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Researchers May Have Found A Link Between Depression And Gut Bacteria


Dr. Alfredo Carpineti

Senior Staff Writer & Space Correspondent

clockFeb 5 2019, 17:09 UTC

Shutterstock Yakobchuk Viacheslav / BestTechnology

Depression and quality of life appear to be associated with certain species of bacteria found in the human gut, according to a new study by Belgian researchers. The authors found that two groups of bacteria, Coprococcus and Dialister, were depleted in people suffering from depression. The findings are reported in Nature Microbiology.

The research team found this correlation by combining the fecal microbiome data of 1,054 individuals enrolled in the Flemish Gut Flora Project with their mental health diagnoses. They then validated the finding by studying an independent group of 1,063 people from the Dutch LifeLinesDEEP cohort and a group of clinically depressed patients at the University Hospitals Leuven.


“The relationship between gut microbial metabolism and mental health is a controversial topic in microbiome research. The notion that microbial metabolites can interact with our brain – and thus behavior and feelings – is intriguing, but gut microbiome-brain communication has mostly been explored in animal models, with human research lagging behind," senior author Jeroen Raes, from the Flanders Institute for Biotechnology and the Catholic University of Leuven, said in a statement. “In our population-level study we identified several groups of bacteria that co-varied with human depression and quality of life across populations."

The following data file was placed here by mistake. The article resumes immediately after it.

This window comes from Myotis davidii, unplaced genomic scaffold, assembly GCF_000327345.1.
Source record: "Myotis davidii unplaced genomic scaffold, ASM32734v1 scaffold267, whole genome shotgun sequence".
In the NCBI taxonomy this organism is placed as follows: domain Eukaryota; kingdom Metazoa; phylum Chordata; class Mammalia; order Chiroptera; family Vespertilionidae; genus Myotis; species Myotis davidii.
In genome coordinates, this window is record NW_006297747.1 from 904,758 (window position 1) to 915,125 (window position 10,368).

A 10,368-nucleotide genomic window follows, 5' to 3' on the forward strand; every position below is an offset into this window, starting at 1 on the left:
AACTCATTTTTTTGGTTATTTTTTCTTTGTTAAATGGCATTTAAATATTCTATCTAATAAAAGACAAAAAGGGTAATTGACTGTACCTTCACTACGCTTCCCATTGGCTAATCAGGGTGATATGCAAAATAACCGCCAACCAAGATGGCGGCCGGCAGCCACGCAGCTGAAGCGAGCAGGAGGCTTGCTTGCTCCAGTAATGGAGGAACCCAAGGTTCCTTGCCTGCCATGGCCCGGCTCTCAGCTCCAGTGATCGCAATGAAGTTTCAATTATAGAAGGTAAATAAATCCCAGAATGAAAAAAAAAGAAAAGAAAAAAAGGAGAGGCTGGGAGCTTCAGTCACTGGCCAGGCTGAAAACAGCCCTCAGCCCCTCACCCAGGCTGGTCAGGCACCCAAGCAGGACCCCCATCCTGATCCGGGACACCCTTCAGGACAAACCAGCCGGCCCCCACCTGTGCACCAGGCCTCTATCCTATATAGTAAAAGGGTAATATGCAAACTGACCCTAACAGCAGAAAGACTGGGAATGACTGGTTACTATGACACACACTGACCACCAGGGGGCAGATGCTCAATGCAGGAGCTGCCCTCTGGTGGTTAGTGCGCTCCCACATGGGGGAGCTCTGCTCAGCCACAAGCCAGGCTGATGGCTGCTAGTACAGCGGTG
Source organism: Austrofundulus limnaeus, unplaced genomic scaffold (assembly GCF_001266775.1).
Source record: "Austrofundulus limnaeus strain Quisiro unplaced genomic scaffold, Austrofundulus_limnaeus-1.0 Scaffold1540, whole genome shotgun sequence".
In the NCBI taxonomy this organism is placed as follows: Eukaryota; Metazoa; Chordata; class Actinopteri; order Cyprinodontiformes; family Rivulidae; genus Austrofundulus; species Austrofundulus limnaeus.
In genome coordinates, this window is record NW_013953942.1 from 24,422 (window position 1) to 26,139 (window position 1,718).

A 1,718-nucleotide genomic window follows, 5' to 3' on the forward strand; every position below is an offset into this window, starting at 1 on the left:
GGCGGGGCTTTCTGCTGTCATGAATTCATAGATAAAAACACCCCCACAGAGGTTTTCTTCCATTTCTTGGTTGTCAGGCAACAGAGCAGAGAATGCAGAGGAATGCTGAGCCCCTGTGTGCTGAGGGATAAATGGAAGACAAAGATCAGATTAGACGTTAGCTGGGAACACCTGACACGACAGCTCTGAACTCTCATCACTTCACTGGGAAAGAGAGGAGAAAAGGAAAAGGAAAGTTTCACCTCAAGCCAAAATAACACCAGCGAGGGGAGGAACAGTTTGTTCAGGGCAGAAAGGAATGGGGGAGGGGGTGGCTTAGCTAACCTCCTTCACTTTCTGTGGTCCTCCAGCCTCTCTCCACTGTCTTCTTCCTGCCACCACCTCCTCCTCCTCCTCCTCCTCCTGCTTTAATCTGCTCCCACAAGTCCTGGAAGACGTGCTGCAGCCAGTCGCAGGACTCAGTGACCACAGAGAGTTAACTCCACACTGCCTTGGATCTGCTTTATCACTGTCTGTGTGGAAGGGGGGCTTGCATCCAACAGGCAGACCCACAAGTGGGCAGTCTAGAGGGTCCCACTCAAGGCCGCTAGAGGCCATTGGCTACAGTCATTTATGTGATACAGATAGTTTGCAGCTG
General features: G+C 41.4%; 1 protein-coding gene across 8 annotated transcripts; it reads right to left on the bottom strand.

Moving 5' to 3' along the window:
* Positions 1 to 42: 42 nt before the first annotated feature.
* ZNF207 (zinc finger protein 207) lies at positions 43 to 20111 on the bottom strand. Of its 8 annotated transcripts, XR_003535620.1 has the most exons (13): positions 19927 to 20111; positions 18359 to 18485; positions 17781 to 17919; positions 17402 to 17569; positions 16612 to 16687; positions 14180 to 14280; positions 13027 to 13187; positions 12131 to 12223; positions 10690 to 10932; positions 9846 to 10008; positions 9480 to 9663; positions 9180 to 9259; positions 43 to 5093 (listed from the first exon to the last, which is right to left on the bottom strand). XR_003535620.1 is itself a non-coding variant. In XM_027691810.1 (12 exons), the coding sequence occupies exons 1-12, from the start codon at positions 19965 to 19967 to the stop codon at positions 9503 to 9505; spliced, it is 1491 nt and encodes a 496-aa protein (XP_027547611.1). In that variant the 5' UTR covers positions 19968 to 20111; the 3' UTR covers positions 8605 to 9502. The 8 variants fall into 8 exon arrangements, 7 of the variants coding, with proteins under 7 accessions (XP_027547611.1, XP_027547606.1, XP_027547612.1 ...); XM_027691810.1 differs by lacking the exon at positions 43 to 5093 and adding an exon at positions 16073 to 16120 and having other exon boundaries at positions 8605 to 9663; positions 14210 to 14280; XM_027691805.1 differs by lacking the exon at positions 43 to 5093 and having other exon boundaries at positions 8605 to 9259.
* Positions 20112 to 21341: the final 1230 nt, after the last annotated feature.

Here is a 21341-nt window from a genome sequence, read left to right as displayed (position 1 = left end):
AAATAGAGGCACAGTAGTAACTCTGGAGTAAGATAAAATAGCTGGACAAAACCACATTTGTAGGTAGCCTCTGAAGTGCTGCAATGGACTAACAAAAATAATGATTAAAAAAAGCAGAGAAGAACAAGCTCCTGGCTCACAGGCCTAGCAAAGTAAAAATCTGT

The team also created a computational toolbox that was used to identify which species of gastrointestinal bacteria can produce neuroactive compounds. They analyzed 532 genomes belonging to gut microbes and found that several bacteria can produce and interact with neurotransmitters. An example is the interaction of bacteria in the gastrointestinal tract with serotonin and dopamine. Some can even produce precursors to these important molecules.

“Many neuroactive compounds are produced in the human gut. We wanted to see which gut microbes could participate in producing, degrading, or modifying these molecules,” explained lead author Mireia Valles-Colomer, a graduate researcher at the Flanders Institute for Biotechnology and the Catholic University of Leuven. 


“Our toolbox not only allows to identify the different bacteria that could play a role in mental health conditions, but also the mechanisms potentially involved in this interaction with the host. For example, we found that the ability of microorganisms to produce DOPAC, a metabolite of the human neurotransmitter dopamine, was associated with better mental quality of life.”

The team is very upfront in saying that this study doesn’t test for causality or directionality between depression and gut flora. Hopefully, further study will expand on this fascinating association.

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